This access is especially desirable as regards the store-yards and framing ground, where fermenting manures and tree leaves for making up hot beds, coals or wood for fuel and ingredients for composts, together with flower-pots and the many necessaries of garden culture, have to be accommodated.
The frame ground, including melon and pine pits, should occupy some well-sheltered spot in the slips, or on one side of the garden, and adjoining to this may be found a suitable site for the compost ground, in which the various kinds of soils are kept in store, and in which also composts may be prepared.
- The principal soils used in gardens, either alone, or mixed to form what are called composts, are - loam, sand, peat, leaf-mould and various mixtures and combinations of these made up to suit the different subjects under cultivation.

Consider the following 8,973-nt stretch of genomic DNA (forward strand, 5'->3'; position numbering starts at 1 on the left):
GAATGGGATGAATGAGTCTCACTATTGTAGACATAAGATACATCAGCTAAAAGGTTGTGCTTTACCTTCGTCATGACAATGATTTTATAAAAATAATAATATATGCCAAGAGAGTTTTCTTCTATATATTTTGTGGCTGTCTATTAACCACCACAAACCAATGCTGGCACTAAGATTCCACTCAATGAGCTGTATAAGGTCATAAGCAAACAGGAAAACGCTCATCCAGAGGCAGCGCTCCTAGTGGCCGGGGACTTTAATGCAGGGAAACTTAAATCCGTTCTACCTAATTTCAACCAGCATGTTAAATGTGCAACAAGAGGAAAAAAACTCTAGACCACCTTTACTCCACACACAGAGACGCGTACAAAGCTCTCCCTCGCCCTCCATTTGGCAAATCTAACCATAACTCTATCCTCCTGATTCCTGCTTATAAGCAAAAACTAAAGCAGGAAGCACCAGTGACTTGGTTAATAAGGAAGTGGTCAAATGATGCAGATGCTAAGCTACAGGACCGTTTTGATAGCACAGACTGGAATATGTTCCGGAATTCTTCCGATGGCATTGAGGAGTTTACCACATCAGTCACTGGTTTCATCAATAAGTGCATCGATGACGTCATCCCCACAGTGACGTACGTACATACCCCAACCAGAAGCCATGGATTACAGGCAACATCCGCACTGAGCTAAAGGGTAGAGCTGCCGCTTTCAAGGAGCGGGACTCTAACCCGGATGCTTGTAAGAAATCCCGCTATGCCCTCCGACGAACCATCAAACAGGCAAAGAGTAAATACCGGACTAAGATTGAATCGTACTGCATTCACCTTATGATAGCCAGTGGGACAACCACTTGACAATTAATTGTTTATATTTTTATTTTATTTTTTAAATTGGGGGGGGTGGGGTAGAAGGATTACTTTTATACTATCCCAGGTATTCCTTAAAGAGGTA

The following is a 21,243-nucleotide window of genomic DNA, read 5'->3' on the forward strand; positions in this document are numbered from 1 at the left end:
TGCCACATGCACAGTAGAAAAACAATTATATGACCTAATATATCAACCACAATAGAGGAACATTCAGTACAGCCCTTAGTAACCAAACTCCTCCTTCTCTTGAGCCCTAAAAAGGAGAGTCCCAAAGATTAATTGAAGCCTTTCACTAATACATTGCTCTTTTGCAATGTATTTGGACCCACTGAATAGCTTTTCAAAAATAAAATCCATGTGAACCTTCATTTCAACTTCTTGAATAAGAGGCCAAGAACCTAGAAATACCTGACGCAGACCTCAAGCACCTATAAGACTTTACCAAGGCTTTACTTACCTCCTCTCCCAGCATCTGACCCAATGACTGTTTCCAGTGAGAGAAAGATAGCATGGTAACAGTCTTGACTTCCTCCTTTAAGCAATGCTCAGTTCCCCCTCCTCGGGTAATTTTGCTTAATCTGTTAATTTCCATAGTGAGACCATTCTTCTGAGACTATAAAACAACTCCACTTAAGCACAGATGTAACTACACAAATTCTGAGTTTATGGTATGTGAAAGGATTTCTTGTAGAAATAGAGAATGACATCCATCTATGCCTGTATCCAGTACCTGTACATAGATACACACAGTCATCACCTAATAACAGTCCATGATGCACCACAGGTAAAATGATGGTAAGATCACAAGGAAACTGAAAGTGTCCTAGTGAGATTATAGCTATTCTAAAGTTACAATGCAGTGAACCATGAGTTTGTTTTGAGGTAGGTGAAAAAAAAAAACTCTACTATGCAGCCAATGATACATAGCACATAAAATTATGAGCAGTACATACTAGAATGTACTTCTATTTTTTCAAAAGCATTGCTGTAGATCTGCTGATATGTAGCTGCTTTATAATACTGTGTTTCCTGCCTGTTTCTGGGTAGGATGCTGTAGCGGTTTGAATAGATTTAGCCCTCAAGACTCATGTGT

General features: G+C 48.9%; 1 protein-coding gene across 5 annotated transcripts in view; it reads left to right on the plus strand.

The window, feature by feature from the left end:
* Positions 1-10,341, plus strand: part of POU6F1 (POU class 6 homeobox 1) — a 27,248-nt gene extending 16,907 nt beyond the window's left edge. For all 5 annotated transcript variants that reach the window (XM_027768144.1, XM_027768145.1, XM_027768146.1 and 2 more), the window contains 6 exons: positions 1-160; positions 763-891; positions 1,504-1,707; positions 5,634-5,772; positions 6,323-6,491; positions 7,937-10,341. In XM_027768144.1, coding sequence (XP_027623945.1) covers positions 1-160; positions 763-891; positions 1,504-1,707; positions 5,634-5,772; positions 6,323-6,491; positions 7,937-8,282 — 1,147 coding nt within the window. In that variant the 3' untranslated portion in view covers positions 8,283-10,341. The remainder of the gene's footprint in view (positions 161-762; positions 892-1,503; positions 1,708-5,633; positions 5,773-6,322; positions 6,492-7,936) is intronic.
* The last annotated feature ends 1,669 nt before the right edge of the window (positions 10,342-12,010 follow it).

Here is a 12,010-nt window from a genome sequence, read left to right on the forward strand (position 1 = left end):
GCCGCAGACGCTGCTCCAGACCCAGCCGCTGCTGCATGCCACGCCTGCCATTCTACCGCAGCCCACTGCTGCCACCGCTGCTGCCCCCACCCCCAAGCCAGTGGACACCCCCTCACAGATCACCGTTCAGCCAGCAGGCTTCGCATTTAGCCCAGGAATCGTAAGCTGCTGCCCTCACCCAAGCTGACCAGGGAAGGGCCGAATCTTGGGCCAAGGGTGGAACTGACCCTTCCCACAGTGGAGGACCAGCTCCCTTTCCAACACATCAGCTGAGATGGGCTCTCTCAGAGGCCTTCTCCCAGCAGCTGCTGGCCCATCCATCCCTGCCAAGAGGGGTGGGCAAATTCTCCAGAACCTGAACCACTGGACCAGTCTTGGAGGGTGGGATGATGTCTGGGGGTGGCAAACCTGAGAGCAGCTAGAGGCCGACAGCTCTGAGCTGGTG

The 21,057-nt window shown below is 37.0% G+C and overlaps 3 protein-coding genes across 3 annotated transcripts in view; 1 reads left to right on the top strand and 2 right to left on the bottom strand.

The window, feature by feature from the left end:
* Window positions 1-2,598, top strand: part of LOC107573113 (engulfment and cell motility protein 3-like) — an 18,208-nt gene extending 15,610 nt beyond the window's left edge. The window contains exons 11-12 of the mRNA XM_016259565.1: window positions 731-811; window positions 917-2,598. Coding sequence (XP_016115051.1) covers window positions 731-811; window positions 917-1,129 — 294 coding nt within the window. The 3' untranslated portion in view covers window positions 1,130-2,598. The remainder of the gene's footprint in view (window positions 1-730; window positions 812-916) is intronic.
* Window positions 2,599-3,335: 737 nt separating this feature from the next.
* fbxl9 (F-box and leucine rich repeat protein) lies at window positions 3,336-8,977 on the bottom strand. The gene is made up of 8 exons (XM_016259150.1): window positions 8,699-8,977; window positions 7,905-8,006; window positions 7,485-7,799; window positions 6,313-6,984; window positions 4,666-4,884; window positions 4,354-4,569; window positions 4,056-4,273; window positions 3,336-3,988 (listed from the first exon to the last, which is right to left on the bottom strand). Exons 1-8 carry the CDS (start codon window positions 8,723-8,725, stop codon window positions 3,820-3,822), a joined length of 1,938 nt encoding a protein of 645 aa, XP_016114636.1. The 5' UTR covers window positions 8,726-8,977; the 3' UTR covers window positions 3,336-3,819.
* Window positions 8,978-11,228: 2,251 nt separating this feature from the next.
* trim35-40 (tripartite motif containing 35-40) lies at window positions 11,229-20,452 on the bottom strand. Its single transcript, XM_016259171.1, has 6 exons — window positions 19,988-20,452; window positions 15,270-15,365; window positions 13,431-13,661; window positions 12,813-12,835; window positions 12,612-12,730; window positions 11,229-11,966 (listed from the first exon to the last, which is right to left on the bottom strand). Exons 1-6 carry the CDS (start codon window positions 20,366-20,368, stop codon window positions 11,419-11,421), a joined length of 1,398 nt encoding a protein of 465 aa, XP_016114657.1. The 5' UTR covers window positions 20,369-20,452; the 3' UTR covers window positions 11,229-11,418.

Loam is the staple soil for the gardener; it is not only used extensively in the pure and simple state, but enters into most of the composts prepared specially for his plants.
For the growth of pot plants sand is an essential part of most composts, in order to give them the needful porosity to carry off all excess of moisture from the roots.